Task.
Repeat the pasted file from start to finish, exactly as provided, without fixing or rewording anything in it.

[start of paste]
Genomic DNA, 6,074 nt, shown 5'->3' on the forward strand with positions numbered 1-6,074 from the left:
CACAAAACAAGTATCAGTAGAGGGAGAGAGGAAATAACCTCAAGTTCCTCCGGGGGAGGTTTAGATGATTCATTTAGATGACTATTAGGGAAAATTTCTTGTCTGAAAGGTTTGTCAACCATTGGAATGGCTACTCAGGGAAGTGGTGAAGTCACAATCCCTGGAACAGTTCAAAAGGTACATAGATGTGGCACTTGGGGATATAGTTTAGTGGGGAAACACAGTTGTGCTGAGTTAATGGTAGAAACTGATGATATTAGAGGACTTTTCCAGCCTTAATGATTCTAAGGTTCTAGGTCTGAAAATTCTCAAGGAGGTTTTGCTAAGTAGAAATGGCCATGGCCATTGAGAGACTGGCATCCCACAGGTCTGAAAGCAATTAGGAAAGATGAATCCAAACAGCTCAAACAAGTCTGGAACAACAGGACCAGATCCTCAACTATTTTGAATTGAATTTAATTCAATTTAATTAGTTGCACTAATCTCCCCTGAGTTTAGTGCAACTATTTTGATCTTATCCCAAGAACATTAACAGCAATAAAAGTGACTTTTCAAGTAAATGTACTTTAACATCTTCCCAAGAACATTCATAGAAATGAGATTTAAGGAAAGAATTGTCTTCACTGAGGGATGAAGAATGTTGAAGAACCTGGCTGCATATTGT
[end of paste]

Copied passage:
Genomic DNA, 6,074 nt, shown 5'->3' on the forward strand with positions numbered 1-6,074 from the left:
CACAAAACAAGTATCAGTAGAGGGAGAGAGGAAATAACCTCAAGTTCCTCCGGGGGAGGTTTAGATGATTCATTTAGATGACTATTAGGGAAAATTTCTTGTCTGAAAGGTTTGTCAACCATTGGAATGGCTACTCAGGGAAGTGGTGAAGTCACAATCCCTGGAACAGTTCAAAAGGTACATAGATGTGGCACTTGGGGATATAGTTTAGTGGGGAAACACAGTTGTGCTGAGTTAATGGTAGAAACTGATGATATTAGAGGACTTTTCCAGCCTTAATGATTCTAAGGTTCTAGGTCTGAAAATTCTCAAGGAGGTTTTGCTAAGTAGAAATGGCCATGGCCATTGAGAGACTGGCATCCCACAGGTCTGAAAGCAATTAGGAAAGATGAATCCAAACAGCTCAAACAAGTCTGGAACAACAGGACCAGATCCTCAACTATTTTGAATTGAATTTAATTCAATTTAATTAGTTGCACTAATCTCCCCTGAGTTTAGTGCAACTATTTTGATCTTATCCCAAGAACATTAACAGCAATAAAAGTGACTTTTCAAGTAAATGTACTTTAACATCTTCCCAAGAACATTCATAGAAATGAGATTTAAGGAAAGAATTGTCTTCACTGAGGGATGAAGAATGTTGAAGAACCTGGCTGCATATTGT